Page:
A foundation problem is a homeowner’s most-feared problem because foundation issues are notoriously hard to fix. With other types of damage – wall, floor, or roof issues – it is possible to restrict the impact to one area of the home. But the effects of foundation damage will ripple through the entire home and affect everything in the foundation
Since the foundation is mostly out of sight, there is also a tendency for homeowners to not discover foundation problems until they have advanced. Even when a problem is detected, it is hard to know its extent due to most of the structure being buried in the ground. This is why prevention is the absolute best way to deal with foundation problems.
However, if a home already suffers from foundation damage, the next best thing is to limit the problem. All homeowners should know the signs that a home’s foundation is in trouble. Not knowing what to look for is the reason why most foundation issues are left untreated until it is almost too late.
Below we list the signs that will tell you if your home’s foundation is damaged. If any of them are present in your home, you should arrange a home foundation inspection immediately.
Frequency of foundation problems in your area
If, in the recent past, one or two homes in your neighborhood have had their foundations repaired or there is a nearby home with foundation damage, you should be concerned about your home’s foundation. The problem may be due to the nature of the soil in the area.
Homes in places with expansive clay soils, for instance, will be more susceptible to foundation damage. To keep your home safe, you should have periodic foundation inspections
Noticeable wall problems
One of the first places a damaged foundation manifests is in the walls of the home. A foundation that moves upward or downward will stress the structures resting on it. This stress can reveal itself as cracks in the drywall especially around doors, windows, and around corners. The cracks may start as hairline cracks which slowly widen overtime. The cracks may also become visible in the home’s exterior.
Cabinets separating from walls
If a foundation shifts and the walls move as a result, you may not see cracks in the walls. What you might notice, however, is that the cabinets in the home starting to detach from the walls. In the beginning, the gaps may be so small that they are barely seen. Over time, the separation becomes pronounced and the space between walls and cabinets becomes impossible to overlook.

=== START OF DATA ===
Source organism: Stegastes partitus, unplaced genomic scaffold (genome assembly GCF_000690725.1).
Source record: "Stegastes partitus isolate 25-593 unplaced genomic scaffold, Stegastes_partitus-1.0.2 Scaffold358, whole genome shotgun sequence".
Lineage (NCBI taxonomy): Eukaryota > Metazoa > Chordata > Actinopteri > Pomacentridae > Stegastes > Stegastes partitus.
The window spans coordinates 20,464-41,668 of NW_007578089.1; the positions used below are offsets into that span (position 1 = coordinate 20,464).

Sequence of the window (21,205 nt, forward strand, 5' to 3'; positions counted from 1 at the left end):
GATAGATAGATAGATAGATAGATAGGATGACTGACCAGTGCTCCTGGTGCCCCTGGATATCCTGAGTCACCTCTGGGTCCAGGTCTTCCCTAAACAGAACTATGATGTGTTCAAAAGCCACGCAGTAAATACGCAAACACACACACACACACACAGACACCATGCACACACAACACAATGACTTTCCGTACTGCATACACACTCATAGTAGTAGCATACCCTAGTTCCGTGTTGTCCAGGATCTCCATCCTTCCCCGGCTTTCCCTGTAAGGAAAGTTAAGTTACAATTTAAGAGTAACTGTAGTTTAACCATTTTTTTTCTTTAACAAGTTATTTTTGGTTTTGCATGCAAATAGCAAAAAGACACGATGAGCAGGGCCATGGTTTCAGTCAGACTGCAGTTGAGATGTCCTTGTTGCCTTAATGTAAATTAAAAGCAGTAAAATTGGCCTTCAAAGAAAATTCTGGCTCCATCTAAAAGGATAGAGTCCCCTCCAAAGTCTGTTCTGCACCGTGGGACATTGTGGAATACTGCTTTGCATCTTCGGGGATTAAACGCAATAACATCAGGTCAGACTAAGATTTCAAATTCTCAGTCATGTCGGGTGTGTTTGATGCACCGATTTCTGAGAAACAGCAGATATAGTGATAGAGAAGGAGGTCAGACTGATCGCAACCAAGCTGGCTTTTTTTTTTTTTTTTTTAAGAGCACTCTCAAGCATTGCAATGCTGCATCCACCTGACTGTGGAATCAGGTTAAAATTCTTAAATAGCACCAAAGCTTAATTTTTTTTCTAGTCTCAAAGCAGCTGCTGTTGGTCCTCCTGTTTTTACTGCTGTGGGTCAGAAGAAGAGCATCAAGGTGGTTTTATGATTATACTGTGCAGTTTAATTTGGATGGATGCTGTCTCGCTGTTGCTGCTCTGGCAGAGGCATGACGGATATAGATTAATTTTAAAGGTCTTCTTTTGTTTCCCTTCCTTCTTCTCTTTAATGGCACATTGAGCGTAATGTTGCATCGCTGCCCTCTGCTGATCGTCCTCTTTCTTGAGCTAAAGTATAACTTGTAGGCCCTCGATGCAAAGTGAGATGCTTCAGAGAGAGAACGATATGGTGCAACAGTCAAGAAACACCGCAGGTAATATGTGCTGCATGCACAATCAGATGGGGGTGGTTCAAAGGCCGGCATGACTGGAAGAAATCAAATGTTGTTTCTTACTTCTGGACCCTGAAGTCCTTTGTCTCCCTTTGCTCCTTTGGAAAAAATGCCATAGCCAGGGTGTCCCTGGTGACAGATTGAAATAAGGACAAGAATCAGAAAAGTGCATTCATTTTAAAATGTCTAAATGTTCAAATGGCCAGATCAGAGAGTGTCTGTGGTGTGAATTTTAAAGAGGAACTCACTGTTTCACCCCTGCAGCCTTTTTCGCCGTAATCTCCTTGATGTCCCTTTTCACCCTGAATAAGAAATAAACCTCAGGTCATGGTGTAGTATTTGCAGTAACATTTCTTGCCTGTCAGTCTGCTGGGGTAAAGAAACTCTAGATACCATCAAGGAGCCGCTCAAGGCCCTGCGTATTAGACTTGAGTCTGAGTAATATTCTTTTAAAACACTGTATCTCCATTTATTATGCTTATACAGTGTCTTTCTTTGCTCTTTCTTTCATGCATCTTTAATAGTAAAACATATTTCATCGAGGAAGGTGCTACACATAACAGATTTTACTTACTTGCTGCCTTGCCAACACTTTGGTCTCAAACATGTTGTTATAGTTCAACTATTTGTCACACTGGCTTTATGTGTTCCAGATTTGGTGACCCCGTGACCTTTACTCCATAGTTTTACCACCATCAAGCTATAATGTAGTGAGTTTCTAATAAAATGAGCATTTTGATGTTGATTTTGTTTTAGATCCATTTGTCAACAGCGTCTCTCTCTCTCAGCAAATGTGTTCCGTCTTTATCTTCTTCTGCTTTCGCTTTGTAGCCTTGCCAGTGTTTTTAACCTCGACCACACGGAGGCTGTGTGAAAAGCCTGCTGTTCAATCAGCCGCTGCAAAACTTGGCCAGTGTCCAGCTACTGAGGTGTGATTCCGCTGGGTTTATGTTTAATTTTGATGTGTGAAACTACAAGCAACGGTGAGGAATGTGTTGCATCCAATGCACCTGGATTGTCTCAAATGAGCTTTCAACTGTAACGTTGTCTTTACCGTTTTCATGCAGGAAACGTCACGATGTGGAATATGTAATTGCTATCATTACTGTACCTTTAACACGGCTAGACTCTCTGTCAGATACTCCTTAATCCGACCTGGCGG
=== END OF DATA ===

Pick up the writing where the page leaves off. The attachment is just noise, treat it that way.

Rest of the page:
Sticky doors and windows
Another impact of foundation movement is a misalignment of doors and windows. The moving foundations throw the windows and doors out of level with the end resulting in their affected operation. Doors and windows become difficult to close or open because they do not align correctly with their frame.
Homeowners may not connect this problem with damage to their foundation, especially when other signs are not yet present. But sticky doors and windows are a good reason to inspect the foundation.
The quality of soil drainage around your home can predispose the home to foundation damage. In homes where the ground slopes toward the home rather than away from it, the soil around the home can become oversaturated with water. This may lead the foundation to shift or crack. Other soil drainage issues, which can endanger the home’s foundation, are erosion around the home (especially if the soil is washed away) and excessively dry soil.
Given that the floor rests directly on the foundation, it is one of the first places where movements in the foundation will be evident. There are three ways floor damage due to foundation issues can manifest. The floors can become bouncy underfoot – feels like a trampoline when you walk on it. There could be small bumps on the floor; these happen as the soil beneath the foundations swells. Foundation damage can also reveal through floors that are uneven or sloping.
The chimney has moved
If the chimney is separating from the rest of the structure, there are two possible causes. There could be a problem with the construction of the chimney. Or the chimney could be responding to a movement in the home’s foundation. If the chimney in your home has moved, the only way to know the root cause is to have a home foundation inspection.
The house is sinking
This is a sign of foundation damage that is familiar to almost everyone. Hopefully, the problem should not get to this point before you arrange for foundation inspection and remediation. Every house settles into the ground after it is built. But sometimes due to faulty construction or the nature of the soil under the home, this settling is not uniform. Instead of settling at a uniform rate, one side of the home sinks lower than the others.
If your home is showing even one of these signs, you should have the foundation inspected. Failing to do so could cost you seriously. But even if the test does not show any damage to the foundation, it will earn you peace of mind.